• Buy the TOPPING DX1 on Apos Audio

    It’s time to shake up the entry-level market! TOPPING has just released the DX1, a $99 DAC/amp combo that features a brand-new AKM DAC chip, dual gain settings, and two headphone outputs. The first thing you’ll probably notice about this thing is that it’s tiny. Here it is riding on top of the TOPPING L30 II… Small though it may be, it boasts some big names in hardware. Its two-channel AKM DAC chip decodes 32-bit/384kHz PCM and DSD256 (Native) in a stunning 120dB of dynamic range. Its USB controller is made by XMOS. And while this is a far cry from a feature-rich all-in-one, TOPPING were thoughtful in their implementation of certain features. A high/low gain option and two headphone jacks (6.35mm and 3.5mm) give you everything you need to run IEMs and full-size headphones. Another neat feature is the Discrete LNRD circuit, which filters out noise and interference from the conveniently-sized yet notoriously noisy USB 5V power supply. This plays no small part in the unit’s fantastic <0.0002% THD+N. How about power though? 280mW x2 @32Ω is not too shabby, especially if you’re planning to run IEMs and dynamic driver full-sized headphones. All in all, this is an exciting product from TOPPING that is sure to command the entry-level conversation going forward. Product highlights Hi-Res Audio AKM AK4493S DAC chip <0.0002% THD+N DSD256 PCM384 XMOS XU208 Discrete LNRD 280mW x2 @32Ω 2 gain settings 6.35mm and 3.5mm outputs Line out -160dB of jitter
  • The Battle of the <$1000 All-in-Ones! TOPPING vs SMSL vs FiiO vs HIFIMAN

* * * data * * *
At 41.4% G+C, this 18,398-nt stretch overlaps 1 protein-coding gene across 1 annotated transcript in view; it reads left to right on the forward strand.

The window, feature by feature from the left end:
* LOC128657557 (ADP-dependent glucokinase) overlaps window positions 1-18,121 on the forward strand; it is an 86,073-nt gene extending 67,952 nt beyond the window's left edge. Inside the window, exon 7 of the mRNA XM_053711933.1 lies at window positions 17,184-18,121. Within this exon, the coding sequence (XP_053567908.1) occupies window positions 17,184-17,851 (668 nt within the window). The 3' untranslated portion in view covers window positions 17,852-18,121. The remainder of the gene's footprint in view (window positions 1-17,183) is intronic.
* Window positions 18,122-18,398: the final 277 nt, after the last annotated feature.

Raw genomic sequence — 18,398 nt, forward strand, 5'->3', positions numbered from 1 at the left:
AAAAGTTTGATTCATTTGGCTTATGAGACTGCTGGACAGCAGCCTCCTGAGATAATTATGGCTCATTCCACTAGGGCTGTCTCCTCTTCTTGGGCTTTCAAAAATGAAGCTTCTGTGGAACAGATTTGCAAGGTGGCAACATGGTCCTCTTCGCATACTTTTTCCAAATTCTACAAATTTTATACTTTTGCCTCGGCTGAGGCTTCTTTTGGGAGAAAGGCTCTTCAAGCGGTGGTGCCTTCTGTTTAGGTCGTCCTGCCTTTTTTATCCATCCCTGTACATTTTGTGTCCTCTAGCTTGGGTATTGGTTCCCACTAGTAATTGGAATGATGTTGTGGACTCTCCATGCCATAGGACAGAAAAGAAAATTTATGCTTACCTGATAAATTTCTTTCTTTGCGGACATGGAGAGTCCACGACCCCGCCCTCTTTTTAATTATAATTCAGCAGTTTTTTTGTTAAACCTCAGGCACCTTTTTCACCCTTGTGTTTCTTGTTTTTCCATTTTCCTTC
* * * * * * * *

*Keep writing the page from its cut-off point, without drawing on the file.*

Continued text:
Let the battle begin! Lachlan of Passion for Sound pitted the best <$1,000 all-in-one units against each other in a roundup review on his YouTube channel. He compared the TOPPING DX5, xDuoo M500 MkIII, HIFIMAN EF400, TOPPING DX7 Pro+, and the FiiO K9 PRO ESS. Watch the full review below or scroll on for an abridged transcript. Due to the lengthy runtime of the video review, we’ve only transcribed the introduction, preliminary conclusion, and final conclusion chapters. Our transcription doesn’t do Lachlan’s incisive and nuanced commentary justice, and we encourage everyone to watch the full video. Intro Hi, folks. Welcome to another Passion for Sound audio review. Today, we have a battle between five different all-in-ones. What I mean by that is that all of these are a DAC and headphone amp (and also a preamp in most cases). They’re all of that wrapped into a single box. I happen to have been sent a few of these for review all in short order, and so I thought rather than do individual reviews, where inevitably I would have compared them against each other anyway, I thought let’s just start off by comparing all of the all-in-ones that I have handy up to $1000. Preliminary summary I had some really interesting conclusions, and I’m not done yet but let me give you a quick summary of how these perform just as all-in-one’s driving headphones. I’m going to come back around in a moment and talk about them with IEMs and also as DACs or preamps only. But first let’s summarize them as all-in-one units only. The xDuoo M500 is the clear standout when combining price, sound quality, and the feature set. The M500 is an absolute beast. The DX7 Pro+ comes in a very, very close second. It’s not quite as good as the M500 from a sonic perspective, but it’s got more power, it’s got I2S, it’s got balance control, and some of you are going to prefer the design. The K9 Pro ESS has been bumped to third place for me, because it’s got slightly more features than the other two, but the sound quality from the M500 and DX7 Pro+ is clearly better. The EF400 kind of sits on its own. For me, it’s got the best sound of all of them, but there is such a massive gulf in the feature set, and it also doesn’t seem to play well with high impedance headphones, so it’s got kind of a niche position. It’s number one in sound quality with lower impedance headphones, but it drops back so quickly, in terms of features and high impedance cans, that I really don’t know where to put it. I will put it as number one for sound quality for low impedance cans, but for everything else I’m probably going to go for the M500 as my absolute top. And, finally, I don’t want to not mention the DX5. The DX5 is still great, but given that for just $80 US more you can get what I consider to be the best value in this whole roundup for that little bit more money, I just think the M500 makes so much more sense than the DX5. Let’s not quite stop there just yet. I’m not going to crown any of these as the ultimate winners because there’s a bit more we need to talk about. Final conclusions As you can probably see at this point, none of these are perfect. Deciding which of these is best is going to come down to how you’re going to use it, what you prioritize, what you’re using it with. There are lots of different variables, so let me try to sum everything up now and pull it all together into a coherent picture. Starting at the bottom, in terms of budget, is the DX5. It’s a good solid unit. I will still recommend it for that <$500 market, but it’s really outclassed by everything else here. The xDuoo M500 Mark III is my clear favorite in terms of price, features, and performance combination, but it is worth remembering that it doesn’t give you a huge ability to upgrade with external amps, and if you are switching regularly between the headphone outputs and the line outputs, it is a little bit of a cumbersome process. It’s not a big deal. It’s a couple of presses of a button, but it’s a bit fiddly. If you want to just change on the fly, the DX7 Pro+ is the easier product to use. If you’re going to constantly switch between headphones and the line out, it’s much easier to switch than the M500. From a pure sonic perspective, I still think the M500 is the better-sounding device. The EF400 is probably the best-sounding product on low impedance headphones. For some reason, that sound changes with high impedance headphones. It doesn’t work particularly well with IEMs, and it’s got no features to speak of other than oversampling and not-oversampling. It also has no preamp functionality (the volume control on the front is only for the headphone outputs). And then, finally, we’ve got the FiiO K9 Pro ESS here, which is not as good as the M500 or the DX7 Pro+ from a pure all-in-one driving-a-headphone point of view. But it gives you a fantastic set of features, and it’s also the best of all in terms of being able to provide a variable line out and some of the best sound coming out of the DAC in this entire roundup. And so if I were going to choose one of these for myself, it would be the M500 for versatility, the EF400 for pure headphone driving sound quality (unless it’s high impedance), or it would be the K9 PRO ESS for maximum versatility (but that would be with the assumption that I was going to be running external amplifiers as well). I’m not knocking either of the TOPPING units. I think they’re both really solid devices. They just happen to be outclassed by a slightly cheaper M500, a slightly better-sounding EF400, and a slightly more versatile K9 PRO ESS. Ultimately, there are no clear-cut winners here. I very rarely do clear-cut winners, but there are some really strong standouts. The M500 for me is the hero of this roundup. This is the one that I’m now most likely to have on my desk. Happy listening, and I’ll see you next time on Passion for Sound.